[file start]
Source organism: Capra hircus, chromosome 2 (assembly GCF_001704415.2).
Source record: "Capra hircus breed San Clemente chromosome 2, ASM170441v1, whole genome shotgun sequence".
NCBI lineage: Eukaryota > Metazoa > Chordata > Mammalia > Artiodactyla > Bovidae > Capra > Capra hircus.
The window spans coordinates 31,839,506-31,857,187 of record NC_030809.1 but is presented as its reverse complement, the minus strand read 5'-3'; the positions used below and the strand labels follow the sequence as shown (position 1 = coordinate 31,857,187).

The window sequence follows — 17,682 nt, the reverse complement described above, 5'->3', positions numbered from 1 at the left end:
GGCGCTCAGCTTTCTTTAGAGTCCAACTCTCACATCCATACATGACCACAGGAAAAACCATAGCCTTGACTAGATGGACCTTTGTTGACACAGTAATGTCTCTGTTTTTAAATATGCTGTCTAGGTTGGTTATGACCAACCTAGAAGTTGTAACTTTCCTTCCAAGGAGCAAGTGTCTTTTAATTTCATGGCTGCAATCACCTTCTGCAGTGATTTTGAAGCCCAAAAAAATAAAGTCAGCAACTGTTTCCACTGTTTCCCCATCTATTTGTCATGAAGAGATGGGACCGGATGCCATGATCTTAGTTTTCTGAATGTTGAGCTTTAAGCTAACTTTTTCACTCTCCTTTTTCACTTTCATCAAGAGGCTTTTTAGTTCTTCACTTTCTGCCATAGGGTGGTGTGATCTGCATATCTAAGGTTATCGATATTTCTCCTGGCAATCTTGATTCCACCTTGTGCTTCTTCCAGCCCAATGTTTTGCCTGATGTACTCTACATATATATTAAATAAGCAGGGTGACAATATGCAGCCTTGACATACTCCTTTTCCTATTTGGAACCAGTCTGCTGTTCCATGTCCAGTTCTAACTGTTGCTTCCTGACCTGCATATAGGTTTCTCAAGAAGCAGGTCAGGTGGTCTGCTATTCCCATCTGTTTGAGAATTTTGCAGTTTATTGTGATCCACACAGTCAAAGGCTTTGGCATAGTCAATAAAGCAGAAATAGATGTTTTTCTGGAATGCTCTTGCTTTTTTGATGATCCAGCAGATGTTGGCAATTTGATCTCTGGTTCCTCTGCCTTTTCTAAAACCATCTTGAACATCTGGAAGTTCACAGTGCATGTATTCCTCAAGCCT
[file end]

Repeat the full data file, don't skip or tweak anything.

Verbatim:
Source organism: Capra hircus, chromosome 2 (assembly GCF_001704415.2).
Source record: "Capra hircus breed San Clemente chromosome 2, ASM170441v1, whole genome shotgun sequence".
NCBI lineage: Eukaryota > Metazoa > Chordata > Mammalia > Artiodactyla > Bovidae > Capra > Capra hircus.
The window spans coordinates 31,839,506-31,857,187 of record NC_030809.1 but is presented as its reverse complement, the minus strand read 5'-3'; the positions used below and the strand labels follow the sequence as shown (position 1 = coordinate 31,857,187).

The window sequence follows — 17,682 nt, the reverse complement described above, 5'->3', positions numbered from 1 at the left end:
GGCGCTCAGCTTTCTTTAGAGTCCAACTCTCACATCCATACATGACCACAGGAAAAACCATAGCCTTGACTAGATGGACCTTTGTTGACACAGTAATGTCTCTGTTTTTAAATATGCTGTCTAGGTTGGTTATGACCAACCTAGAAGTTGTAACTTTCCTTCCAAGGAGCAAGTGTCTTTTAATTTCATGGCTGCAATCACCTTCTGCAGTGATTTTGAAGCCCAAAAAAATAAAGTCAGCAACTGTTTCCACTGTTTCCCCATCTATTTGTCATGAAGAGATGGGACCGGATGCCATGATCTTAGTTTTCTGAATGTTGAGCTTTAAGCTAACTTTTTCACTCTCCTTTTTCACTTTCATCAAGAGGCTTTTTAGTTCTTCACTTTCTGCCATAGGGTGGTGTGATCTGCATATCTAAGGTTATCGATATTTCTCCTGGCAATCTTGATTCCACCTTGTGCTTCTTCCAGCCCAATGTTTTGCCTGATGTACTCTACATATATATTAAATAAGCAGGGTGACAATATGCAGCCTTGACATACTCCTTTTCCTATTTGGAACCAGTCTGCTGTTCCATGTCCAGTTCTAACTGTTGCTTCCTGACCTGCATATAGGTTTCTCAAGAAGCAGGTCAGGTGGTCTGCTATTCCCATCTGTTTGAGAATTTTGCAGTTTATTGTGATCCACACAGTCAAAGGCTTTGGCATAGTCAATAAAGCAGAAATAGATGTTTTTCTGGAATGCTCTTGCTTTTTTGATGATCCAGCAGATGTTGGCAATTTGATCTCTGGTTCCTCTGCCTTTTCTAAAACCATCTTGAACATCTGGAAGTTCACAGTGCATGTATTCCTCAAGCCT